It may be illegal to hunt any mammals with dogs under UK law, but it cannot be made illegal for dogs to hunt unsupervised. Dogs have no respect for human laws, only the law of the jungle, and that not only allows hunting but demands it. What is the position when you take your dog for a walk and it picks up the scent of a squirrel? The dog may have no chance of catching it, but he is hunting a mammal while theoretically under your control; sounds like a crime to me. What do you lawyers say? My dog once hunted a mouse who was unwise enough to enter our house. He never got near enough to touch it, but it was frightened to death nonetheless. It is just as well I was in bed at the time, to be on the right side of the law.

There are several hunts in Norfolk that still exist, though the hounds no longer pursue live prey. In theory the nearest hunt to me while I was growing up was the Dunston Harriers, though their kennels are near Long Stratton. Their quarry in those days was the hare, although (in common with all hunts) they now go drag hunting after a scent like aniseed. Slightly bizarrely they still have a closed season. Perhaps the man with the scent needs a rest – it must be quite tiring dragging that cloth across the countryside. The Dunston Harriers hold regular meets around the county, and at special tines of year (like Boxing Day) these are well attended by supporters.

The shooting of game birds and rabbits is still legal, and dogs are still allowed to retrieve the birds. The increasingly arduous requirements of shotgun licensing make this increasingly difficult however. I believe that, although hunting with dogs has been prohibited, it is still legal to hunt with ferrets; perhaps because ferreting has always been a sport of the lower classes and therefore does not enter the consciousness of the hunt saboteurs. Fishing is the other kind of sport that is still fairly easy to accomplish, though how long this will continue is anybody’s guess. The killing of most kinds of fish is already frowned upon, though the unlucky trout may still be caught for supper; also good luck to anybody who attempts to disgorge an eel of its hook without first cutting off its head. People have strange thoughts about cruelty to animals. They shudder at hunting foxes who live entirely natural lives; even being hunted is part of the law of nature.  But they will happily eat chickens almost daily, whose brief existence is constrained by appalling conditions; artificial light 24 hours a day, fed till they almost burst and squeezed in so tightly that they can hardly move. C’est la vie, c’est la mort.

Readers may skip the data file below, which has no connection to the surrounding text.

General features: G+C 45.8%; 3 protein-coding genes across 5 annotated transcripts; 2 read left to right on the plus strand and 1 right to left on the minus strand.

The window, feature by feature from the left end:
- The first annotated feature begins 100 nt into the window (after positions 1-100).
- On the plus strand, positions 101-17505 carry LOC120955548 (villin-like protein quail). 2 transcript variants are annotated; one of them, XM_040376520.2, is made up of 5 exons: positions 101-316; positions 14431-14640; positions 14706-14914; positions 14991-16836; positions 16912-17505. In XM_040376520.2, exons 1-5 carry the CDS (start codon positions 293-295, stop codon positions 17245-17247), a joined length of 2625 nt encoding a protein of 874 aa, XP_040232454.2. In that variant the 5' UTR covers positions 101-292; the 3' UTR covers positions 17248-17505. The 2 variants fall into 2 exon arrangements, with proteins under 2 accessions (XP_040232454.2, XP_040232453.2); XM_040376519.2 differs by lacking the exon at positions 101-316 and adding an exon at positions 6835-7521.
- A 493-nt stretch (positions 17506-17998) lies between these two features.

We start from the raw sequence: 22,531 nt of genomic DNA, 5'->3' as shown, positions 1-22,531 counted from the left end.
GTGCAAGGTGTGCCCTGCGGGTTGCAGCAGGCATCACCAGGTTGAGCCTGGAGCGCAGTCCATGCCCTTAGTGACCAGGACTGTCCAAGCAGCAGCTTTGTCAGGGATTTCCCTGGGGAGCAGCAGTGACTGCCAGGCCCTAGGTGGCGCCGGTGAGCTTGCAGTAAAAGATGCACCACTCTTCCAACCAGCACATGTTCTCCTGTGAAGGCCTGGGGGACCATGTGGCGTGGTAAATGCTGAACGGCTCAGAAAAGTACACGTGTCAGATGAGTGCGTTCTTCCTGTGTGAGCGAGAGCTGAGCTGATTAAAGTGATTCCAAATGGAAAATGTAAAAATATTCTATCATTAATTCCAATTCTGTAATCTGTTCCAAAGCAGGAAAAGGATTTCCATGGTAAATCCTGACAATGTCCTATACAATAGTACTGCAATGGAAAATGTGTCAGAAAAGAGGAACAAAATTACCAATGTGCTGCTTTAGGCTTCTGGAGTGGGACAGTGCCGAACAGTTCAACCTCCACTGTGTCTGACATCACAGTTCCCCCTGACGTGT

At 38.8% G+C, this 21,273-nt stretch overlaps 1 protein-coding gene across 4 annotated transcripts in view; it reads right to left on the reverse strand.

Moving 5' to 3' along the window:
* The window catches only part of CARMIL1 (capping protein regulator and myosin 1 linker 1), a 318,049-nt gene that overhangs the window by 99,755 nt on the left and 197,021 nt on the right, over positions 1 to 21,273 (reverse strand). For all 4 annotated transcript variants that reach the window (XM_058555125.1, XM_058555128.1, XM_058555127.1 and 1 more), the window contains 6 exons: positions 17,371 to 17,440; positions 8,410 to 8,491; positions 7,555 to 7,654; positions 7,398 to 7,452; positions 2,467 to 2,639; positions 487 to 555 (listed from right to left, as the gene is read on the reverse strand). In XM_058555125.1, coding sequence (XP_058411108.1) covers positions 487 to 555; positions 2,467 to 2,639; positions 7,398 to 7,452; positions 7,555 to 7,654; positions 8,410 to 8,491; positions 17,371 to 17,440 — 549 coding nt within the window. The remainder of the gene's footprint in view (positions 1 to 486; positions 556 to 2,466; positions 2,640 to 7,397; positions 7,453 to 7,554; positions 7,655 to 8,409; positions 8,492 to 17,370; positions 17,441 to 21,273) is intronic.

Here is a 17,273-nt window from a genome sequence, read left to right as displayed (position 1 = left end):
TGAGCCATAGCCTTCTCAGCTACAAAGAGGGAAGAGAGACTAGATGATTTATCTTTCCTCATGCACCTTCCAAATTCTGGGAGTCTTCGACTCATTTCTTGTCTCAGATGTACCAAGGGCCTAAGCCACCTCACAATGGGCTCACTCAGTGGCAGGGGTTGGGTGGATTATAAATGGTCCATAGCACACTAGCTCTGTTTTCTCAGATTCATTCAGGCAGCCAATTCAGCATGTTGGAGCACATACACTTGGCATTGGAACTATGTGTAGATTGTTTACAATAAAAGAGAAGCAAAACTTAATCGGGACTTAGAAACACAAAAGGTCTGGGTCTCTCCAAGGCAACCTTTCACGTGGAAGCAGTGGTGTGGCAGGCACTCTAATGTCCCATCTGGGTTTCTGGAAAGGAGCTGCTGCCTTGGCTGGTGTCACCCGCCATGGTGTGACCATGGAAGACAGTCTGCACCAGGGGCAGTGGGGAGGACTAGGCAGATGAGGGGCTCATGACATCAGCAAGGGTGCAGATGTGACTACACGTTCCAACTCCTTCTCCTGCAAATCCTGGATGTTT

The wood burner

Now that my book has finally been published, I can return to the really important tasks of the day, and for me that means cutting wood. The wood burning stove has been shut down for the summer and the chimney sweep must be called.  The depleted woodpile needs rebuilding, which means that with chopper and saw I have been busy doing just that. Although I have given an electric circular saw by a neighbour, I daren’t use it; I use a hand saw instead, partly because it is safer, and partly because the exercise must do me good. The easy way is not necessarily the best way to work.

The difference between the intellectual labour of considering Anglo-Saxon history and the physical labour of sawing logs could hardly be greater, but it is difficult to say which I find more rewarding. To see the results of my sawing growing before my eyes has no equivalent in the bookish world. I can spend the day apparently doing nothing, but all the time I am grappling with a particularly knotty historical problem. Conversely, I can spend a whole morning working like a Trojan as the pile of wood grows, while my mind has been a complete blank. The second kind of work may leave me exhausted, but it never leads to a headache. The writing of my book did not do that exactly, but the writing of quizzes to a deadline for the evening paper frequently left me with just that. I would certainly prefer splitting logs to splitting my head with pain, but there is always the financial reward to be considered. Quiz writing was not that well paid, but I am not paid at all as a woodman.

When I used to make things out of wood the work was more balanced. I had to used my grey cells as much as my hands, and sawing wood was but a small part of what I did. I used chisels and gouges, tape measures and calipers, drills and screw drivers.  I would plane a length of wood and then sand it down – things that are now quite foreign to me; I only produce firewood. It is the simplest kind of wood working, but quite complicated enough for this old codger.

It is not just sawing that takes up my time. The production of kindling requires me to get out the chopper. Chopping wood is an even more basic task. The earliest copper saws were made in Egypt five thousand years ago, but primitive stone axes were used in the paleolithic period, over a million years before that. When I am chopping wood I am participating in a tradition almost as old as time itself. I cannot retreat any further into the recesses of the human past. By comparison, the Anglo-Saxon period that so exercises my historical mind, is but a fraction of a second away.